Once a computer (or similar device) is connected to the Internet, we are presented with so many competing tidbits of information that require “switching” back and forth that we are truly entering an environment that rewards skimming instead of reading and also rewards fast, distracted thinking. The use of the Internet literally results in constant distractions. “Social media” takes this distractedness a step further while simultaneously adding in the “benefit” of making our online activity social. This means our social standing is now affected by our use of the Internet — many people use Facebook as a primary way to communicate with friends and this means our interactions are being facilitated by a flickering screen. If we do not use the medium — or use it poorly — we believe our relationships may suffer.
What we find is that the Internet demands our attention, but does so only to scatter our brain into myriad directions without allowing us to pause and focus on a single subject for longer than a few minutes (statistics actually show that Canadians, on average, spend 20 seconds on a web page — 20 seconds!).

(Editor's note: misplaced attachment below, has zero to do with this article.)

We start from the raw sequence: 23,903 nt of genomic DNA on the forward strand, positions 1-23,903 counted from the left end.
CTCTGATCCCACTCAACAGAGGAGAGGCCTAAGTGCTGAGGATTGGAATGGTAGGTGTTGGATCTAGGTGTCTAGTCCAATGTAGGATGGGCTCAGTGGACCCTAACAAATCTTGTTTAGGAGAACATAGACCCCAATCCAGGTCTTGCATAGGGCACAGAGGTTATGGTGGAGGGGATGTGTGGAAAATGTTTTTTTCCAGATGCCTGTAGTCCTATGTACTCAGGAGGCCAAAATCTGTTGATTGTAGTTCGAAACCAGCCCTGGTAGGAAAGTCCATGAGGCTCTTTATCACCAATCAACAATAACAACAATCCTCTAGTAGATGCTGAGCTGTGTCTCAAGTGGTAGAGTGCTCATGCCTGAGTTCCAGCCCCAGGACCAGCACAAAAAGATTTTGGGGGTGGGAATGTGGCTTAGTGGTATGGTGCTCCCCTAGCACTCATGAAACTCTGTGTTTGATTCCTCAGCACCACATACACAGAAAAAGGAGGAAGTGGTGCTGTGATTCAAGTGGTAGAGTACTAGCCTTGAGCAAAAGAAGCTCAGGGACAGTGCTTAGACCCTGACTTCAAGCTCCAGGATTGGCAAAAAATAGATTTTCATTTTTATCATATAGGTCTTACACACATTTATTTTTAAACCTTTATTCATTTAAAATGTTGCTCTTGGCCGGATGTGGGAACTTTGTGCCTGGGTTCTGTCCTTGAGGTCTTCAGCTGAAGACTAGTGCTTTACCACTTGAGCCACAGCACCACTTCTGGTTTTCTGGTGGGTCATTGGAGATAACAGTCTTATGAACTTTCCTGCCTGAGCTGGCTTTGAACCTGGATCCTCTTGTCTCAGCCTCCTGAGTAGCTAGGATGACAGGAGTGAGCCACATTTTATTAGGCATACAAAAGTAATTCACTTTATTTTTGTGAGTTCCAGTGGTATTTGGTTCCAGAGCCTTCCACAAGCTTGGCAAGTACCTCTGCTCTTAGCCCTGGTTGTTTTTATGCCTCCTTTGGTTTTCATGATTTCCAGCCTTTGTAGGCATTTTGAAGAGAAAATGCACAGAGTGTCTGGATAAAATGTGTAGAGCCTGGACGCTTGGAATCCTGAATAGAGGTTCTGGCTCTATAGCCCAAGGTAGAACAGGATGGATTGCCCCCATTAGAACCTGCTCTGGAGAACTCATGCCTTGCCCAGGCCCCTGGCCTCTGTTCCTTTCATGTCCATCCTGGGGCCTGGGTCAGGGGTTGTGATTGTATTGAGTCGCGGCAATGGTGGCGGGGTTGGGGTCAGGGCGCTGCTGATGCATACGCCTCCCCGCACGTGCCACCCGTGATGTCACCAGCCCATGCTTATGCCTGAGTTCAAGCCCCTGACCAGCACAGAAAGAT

The Internet also feeds our need to be kept up-to-date with the latest information as opposed to the most important information. Studies show we “vastly overvalue what happens to us right now” even when we know “the new is more trivial than essential”*. We are thrown off in an endless cycle of links that promise more information despite the fact we never actually read more than a few seconds or dig deeply below the surface. As we are more distracted, we have a harder time distinguishing between things that are relevant and things that are not. We read, see, and hear a lot of information, but we are not able to determine what is important and what can be discarded — everything is treated equally and most of the information is either discarded or not connected to anything in our mind. People who multitask have been proven to be “suckers for irrelevancy”.
In very real ways, we are being overwhelmed with information and our brain is physically adapting to accommodate this change in our environment. It is creating a “path of least resistance” to enable us to skim a lot of information quickly, but that necessitates a “loss” elsewhere. As mentioned above, we are changing our brains to index where to find information quickly, but in no way are able to internalize even a small percentage of that information. Studies are showing that, over time, our brains are becoming more distracted and less able to learn complicated concepts, to retain information, and to think creatively. Our brains are changing to reward thinking that is fast and decisive rather than slow, creative and rational.